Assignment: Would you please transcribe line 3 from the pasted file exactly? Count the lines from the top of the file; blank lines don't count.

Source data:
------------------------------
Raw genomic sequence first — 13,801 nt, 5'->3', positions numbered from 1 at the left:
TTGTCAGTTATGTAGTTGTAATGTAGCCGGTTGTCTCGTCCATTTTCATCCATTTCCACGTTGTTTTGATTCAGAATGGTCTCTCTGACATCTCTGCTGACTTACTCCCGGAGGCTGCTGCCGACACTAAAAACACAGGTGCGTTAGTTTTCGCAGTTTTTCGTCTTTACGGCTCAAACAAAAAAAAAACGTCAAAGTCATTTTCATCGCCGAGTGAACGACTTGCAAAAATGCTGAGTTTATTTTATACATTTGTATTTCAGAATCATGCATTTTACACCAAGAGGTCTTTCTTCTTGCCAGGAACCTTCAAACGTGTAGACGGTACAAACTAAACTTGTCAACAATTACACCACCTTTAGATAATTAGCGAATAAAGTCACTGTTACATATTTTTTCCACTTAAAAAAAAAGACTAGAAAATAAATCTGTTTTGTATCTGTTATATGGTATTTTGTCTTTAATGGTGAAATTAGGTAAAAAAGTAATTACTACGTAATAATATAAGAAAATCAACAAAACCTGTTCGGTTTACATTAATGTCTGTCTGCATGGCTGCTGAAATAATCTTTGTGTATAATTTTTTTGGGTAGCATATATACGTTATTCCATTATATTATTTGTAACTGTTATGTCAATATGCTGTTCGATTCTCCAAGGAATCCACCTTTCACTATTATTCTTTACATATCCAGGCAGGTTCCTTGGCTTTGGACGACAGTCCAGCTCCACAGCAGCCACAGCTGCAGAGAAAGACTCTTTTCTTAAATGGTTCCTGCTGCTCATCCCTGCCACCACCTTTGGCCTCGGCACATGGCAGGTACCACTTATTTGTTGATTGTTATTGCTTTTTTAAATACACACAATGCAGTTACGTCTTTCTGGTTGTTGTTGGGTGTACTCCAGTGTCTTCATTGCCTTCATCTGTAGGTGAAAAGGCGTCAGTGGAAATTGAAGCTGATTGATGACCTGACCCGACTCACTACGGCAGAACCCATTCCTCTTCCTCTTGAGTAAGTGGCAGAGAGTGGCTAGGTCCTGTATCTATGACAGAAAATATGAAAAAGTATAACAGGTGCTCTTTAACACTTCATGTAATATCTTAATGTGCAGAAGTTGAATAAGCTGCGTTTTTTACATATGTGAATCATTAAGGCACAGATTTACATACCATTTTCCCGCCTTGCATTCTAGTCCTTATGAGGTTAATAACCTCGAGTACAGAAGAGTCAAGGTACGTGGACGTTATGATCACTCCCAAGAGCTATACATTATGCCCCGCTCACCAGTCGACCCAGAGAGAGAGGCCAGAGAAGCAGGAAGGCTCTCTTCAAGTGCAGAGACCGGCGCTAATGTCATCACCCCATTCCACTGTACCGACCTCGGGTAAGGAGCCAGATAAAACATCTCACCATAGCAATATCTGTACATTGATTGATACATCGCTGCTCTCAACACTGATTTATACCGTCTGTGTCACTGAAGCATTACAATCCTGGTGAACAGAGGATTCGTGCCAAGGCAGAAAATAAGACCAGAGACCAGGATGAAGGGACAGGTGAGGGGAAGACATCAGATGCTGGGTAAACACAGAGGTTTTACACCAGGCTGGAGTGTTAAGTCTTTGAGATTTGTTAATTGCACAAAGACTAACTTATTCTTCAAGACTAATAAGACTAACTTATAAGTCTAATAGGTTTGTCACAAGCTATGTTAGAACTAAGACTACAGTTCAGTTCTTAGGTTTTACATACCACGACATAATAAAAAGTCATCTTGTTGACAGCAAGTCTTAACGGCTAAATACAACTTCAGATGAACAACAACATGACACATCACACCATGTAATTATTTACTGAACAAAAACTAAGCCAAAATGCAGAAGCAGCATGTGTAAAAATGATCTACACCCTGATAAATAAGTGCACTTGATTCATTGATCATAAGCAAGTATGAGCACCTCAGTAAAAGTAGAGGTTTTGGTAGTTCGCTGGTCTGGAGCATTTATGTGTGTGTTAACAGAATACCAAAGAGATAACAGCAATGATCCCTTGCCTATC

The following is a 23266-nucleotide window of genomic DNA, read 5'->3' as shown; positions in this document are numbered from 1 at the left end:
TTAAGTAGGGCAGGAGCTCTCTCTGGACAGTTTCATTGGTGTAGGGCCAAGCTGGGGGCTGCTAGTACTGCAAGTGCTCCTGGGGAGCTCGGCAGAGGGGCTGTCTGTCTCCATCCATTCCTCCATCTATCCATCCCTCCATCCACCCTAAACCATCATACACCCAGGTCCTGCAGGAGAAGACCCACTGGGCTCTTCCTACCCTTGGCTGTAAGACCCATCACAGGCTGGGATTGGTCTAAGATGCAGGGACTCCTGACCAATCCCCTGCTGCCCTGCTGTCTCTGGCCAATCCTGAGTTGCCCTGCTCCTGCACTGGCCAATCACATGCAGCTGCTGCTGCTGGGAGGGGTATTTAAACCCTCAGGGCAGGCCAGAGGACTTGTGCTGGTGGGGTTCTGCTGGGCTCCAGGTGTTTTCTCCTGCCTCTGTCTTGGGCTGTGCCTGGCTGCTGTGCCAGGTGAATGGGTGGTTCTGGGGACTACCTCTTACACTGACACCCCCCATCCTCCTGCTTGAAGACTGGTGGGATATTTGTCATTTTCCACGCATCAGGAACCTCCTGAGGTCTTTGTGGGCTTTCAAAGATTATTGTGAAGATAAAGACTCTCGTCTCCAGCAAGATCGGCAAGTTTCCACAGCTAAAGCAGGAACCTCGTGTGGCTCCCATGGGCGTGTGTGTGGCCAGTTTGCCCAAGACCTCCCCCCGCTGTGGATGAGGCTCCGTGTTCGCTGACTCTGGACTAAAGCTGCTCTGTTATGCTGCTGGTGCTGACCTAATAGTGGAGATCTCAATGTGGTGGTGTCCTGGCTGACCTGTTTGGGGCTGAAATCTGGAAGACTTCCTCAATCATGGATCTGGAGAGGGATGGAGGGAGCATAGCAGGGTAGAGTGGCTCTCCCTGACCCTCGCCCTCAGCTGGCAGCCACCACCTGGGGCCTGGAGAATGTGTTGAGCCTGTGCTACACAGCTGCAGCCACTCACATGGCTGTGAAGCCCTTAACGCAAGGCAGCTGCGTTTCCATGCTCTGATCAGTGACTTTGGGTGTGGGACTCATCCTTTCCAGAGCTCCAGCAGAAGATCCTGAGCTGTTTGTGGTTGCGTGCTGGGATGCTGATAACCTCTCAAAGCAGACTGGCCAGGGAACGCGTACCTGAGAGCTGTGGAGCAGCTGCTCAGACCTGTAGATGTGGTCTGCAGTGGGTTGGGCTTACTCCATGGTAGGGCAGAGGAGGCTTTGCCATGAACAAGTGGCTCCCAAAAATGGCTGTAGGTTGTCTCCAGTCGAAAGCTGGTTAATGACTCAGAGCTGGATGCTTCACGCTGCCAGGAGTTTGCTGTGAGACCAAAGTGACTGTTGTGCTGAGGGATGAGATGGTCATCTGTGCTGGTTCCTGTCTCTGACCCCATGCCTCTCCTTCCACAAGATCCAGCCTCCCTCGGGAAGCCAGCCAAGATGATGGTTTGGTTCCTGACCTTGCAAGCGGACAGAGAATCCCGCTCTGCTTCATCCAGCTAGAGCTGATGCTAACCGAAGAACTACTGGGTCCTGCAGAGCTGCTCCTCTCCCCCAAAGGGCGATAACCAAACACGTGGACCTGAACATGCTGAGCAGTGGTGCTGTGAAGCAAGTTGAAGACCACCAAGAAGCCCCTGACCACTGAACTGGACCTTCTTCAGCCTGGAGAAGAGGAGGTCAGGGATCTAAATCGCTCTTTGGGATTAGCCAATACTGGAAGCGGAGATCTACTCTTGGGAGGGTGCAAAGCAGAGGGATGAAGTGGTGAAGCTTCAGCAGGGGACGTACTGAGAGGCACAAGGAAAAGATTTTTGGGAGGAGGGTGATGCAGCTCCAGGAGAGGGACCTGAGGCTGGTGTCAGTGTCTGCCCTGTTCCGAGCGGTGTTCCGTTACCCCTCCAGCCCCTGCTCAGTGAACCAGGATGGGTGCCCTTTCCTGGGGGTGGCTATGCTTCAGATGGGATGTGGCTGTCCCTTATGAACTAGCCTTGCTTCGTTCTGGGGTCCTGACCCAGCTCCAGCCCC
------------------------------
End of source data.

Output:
The following is a 23266-nucleotide window of genomic DNA, read 5'->3' as shown; positions in this document are numbered from 1 at the left end: